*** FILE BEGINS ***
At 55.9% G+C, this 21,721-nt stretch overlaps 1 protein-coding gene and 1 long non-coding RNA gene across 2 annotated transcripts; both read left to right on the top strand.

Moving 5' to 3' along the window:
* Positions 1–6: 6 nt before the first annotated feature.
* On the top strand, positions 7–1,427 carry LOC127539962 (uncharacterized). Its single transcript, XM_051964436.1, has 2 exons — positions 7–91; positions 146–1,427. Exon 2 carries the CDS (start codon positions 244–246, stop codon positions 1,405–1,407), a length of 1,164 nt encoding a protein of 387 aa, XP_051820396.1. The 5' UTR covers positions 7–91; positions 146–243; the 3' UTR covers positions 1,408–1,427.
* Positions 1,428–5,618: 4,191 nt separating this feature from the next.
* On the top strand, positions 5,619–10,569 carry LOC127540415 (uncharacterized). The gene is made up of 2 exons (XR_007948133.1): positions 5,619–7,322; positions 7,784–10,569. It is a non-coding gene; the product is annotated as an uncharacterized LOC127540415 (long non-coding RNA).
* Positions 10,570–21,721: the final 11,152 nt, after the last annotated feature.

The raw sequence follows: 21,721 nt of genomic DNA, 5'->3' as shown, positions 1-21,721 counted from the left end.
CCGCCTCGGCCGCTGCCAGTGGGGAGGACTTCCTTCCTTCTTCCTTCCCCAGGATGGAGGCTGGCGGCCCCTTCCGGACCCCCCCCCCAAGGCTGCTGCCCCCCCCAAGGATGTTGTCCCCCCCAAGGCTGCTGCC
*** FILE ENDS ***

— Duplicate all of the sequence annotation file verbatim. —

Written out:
At 55.9% G+C, this 21,721-nt stretch overlaps 1 protein-coding gene and 1 long non-coding RNA gene across 2 annotated transcripts; both read left to right on the top strand.

Moving 5' to 3' along the window:
* Positions 1–6: 6 nt before the first annotated feature.
* On the top strand, positions 7–1,427 carry LOC127539962 (uncharacterized). Its single transcript, XM_051964436.1, has 2 exons — positions 7–91; positions 146–1,427. Exon 2 carries the CDS (start codon positions 244–246, stop codon positions 1,405–1,407), a length of 1,164 nt encoding a protein of 387 aa, XP_051820396.1. The 5' UTR covers positions 7–91; positions 146–243; the 3' UTR covers positions 1,408–1,427.
* Positions 1,428–5,618: 4,191 nt separating this feature from the next.
* On the top strand, positions 5,619–10,569 carry LOC127540415 (uncharacterized). The gene is made up of 2 exons (XR_007948133.1): positions 5,619–7,322; positions 7,784–10,569. It is a non-coding gene; the product is annotated as an uncharacterized LOC127540415 (long non-coding RNA).
* Positions 10,570–21,721: the final 11,152 nt, after the last annotated feature.

The raw sequence follows: 21,721 nt of genomic DNA, 5'->3' as shown, positions 1-21,721 counted from the left end.
CCGCCTCGGCCGCTGCCAGTGGGGAGGACTTCCTTCCTTCTTCCTTCCCCAGGATGGAGGCTGGCGGCCCCTTCCGGACCCCCCCCCCAAGGCTGCTGCCCCCCCCAAGGATGTTGTCCCCCCCAAGGCTGCTGCC